virtual desktops presents a bad experience for finance professionals

Virtual Desktops: They don’t have to be a cringeworthy experience

It’s a “cringe on the face.”

That’s how Morley Ivers, OS33 President, describes the scenario that he frequently encounters as he talks with individuals who work in the financial services industry.

He’ll be in a meeting with a client or prospect, and the topic of virtual desktops will come up. 

And from there, the mention of a trade-off arises. There is an understanding that users need to work in a secure space so that confidential, private data is protected. 

But then there is the discussion about the virtual desktop user experience, and this is where Ivers see “the cringe.” Workers know all too well that the remote application and desktop model have buckled under the demands of the remote work environment, and will continue to cause issues as many firms transition to a hybrid model.

In this short video clip, Ivers talks about the limitations of virtual desktops. While they have their place, we hear time and time again from Registered Investment Advisors (RIAs) and financial advisors that virtual desktops do not drive productivity, nor do they provide a favorable user experience.

The issues related to sluggish performance and hampered productivity are just the tip of the iceberg. If we look deeper, we uncover more issues related to virtual desktops. 

Meeting solutions can lead to exposed risk.

As many virtual desktop users know, trying to use meeting solutions (Zoom, Webex, Microsoft Teams, etc.) through a hosted desktop is painful. The real-time video and audio required for an acceptable experience is extremely difficult to provide through virtual desktops. And the solution that many IT departments convey? They tell their users to bypass the virtual desktop and run these solutions locally on their devices. 

The consequences of this mindset for regulated and security-minded firms are an enormous problem, since advisors often share confidential client data over these video conferences. This clearly puts sensitive client data at risk.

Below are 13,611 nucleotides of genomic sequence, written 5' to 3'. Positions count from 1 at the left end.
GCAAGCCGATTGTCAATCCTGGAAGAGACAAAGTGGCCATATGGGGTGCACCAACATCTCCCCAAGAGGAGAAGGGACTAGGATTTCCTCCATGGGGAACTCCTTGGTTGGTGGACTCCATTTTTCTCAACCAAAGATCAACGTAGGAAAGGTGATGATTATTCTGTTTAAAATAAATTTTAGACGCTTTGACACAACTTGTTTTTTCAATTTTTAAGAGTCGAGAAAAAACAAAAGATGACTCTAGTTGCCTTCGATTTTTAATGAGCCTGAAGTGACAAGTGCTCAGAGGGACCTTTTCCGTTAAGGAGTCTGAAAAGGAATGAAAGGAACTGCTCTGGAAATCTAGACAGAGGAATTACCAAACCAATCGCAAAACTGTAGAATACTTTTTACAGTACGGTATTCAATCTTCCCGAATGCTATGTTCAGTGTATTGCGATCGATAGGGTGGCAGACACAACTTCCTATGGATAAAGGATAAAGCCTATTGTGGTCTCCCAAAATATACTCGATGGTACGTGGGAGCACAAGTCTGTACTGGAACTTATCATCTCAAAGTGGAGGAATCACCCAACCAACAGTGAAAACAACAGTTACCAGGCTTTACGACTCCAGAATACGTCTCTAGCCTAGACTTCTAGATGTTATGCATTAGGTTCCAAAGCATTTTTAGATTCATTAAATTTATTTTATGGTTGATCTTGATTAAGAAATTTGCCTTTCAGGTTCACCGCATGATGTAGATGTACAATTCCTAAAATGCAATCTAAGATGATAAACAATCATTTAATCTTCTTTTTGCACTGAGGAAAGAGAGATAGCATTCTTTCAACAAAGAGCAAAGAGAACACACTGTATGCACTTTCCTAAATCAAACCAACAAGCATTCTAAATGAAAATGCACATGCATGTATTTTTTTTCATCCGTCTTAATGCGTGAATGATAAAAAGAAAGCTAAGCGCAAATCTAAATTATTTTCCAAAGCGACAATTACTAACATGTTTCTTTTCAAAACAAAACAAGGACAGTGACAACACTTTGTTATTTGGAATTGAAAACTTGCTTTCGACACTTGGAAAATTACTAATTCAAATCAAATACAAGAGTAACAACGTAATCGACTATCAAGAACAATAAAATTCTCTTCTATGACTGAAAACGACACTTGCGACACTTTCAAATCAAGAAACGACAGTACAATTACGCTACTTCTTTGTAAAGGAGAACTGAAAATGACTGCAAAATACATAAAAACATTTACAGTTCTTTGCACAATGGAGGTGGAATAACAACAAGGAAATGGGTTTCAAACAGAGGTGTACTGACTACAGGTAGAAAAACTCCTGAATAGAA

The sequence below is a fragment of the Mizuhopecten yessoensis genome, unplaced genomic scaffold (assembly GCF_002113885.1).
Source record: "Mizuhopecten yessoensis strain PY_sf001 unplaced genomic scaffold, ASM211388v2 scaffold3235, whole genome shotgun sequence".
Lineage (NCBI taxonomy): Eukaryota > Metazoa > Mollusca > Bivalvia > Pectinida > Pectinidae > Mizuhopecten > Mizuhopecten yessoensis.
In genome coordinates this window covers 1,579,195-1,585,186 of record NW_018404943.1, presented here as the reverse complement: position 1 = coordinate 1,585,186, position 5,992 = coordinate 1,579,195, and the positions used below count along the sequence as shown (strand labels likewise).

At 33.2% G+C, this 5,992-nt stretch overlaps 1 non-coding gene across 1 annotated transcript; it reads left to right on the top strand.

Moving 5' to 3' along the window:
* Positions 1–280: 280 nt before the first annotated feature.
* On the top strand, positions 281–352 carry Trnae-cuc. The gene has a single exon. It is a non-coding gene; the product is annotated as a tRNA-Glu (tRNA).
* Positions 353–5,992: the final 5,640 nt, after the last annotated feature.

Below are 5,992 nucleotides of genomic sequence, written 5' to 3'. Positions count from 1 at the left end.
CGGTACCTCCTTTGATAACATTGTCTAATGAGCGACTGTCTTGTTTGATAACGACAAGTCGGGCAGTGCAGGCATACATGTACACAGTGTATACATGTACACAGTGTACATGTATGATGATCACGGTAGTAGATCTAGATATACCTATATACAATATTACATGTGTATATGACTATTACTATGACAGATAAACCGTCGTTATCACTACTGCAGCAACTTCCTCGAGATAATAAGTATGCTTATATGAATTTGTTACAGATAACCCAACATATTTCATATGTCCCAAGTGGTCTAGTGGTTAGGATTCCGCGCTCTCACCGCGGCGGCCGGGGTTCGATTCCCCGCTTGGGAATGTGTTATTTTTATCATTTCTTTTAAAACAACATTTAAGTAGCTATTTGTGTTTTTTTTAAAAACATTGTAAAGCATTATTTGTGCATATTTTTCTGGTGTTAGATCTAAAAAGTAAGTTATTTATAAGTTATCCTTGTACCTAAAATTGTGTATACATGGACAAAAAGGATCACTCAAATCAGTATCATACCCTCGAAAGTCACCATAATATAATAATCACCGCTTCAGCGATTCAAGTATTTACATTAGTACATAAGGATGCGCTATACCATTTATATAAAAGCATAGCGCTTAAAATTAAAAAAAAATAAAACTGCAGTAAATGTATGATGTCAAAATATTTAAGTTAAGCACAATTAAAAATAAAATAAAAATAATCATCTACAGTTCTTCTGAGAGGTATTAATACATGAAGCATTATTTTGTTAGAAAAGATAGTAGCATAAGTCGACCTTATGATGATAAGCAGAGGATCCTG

Mobile devices are exceedingly handy – but also open risk.

Financial professionals are doing exceedingly well at “working on any device” to ensure clients get the care and attention they need. Advisors have adapted well to utilizing any phone or mobile device to keep business going. These workers tap into mobile devices, in part, as a workaround virtual desktop solutions, which provide a suboptimal mobile experience.

The problem here – you guessed it – is that security is basically thrown out the window.

And keep in mind a “pass” on regulation will no longer be a thing.

While the creative “workarounds” that financial professionals have used over the past year+ have not been the top priority of regulators, those days are coming to an end. Companies in the financial space must understand that the regulatory “passes” experienced during the pandemic are going by the wayside. Leaders must recognize they will be held accountable and responsible for employees not doing all they can to protect sensitive data. 

Instead, we now see increased discussion from regulators – and industry leaders – about the need for companies to proactively find technologies, products, and services that will help prevent cybercrime and keep data safe and secure. 

There is no choice but to find a technology and solution that drives the productivity of financial professionals, yet fully protects client and company data.

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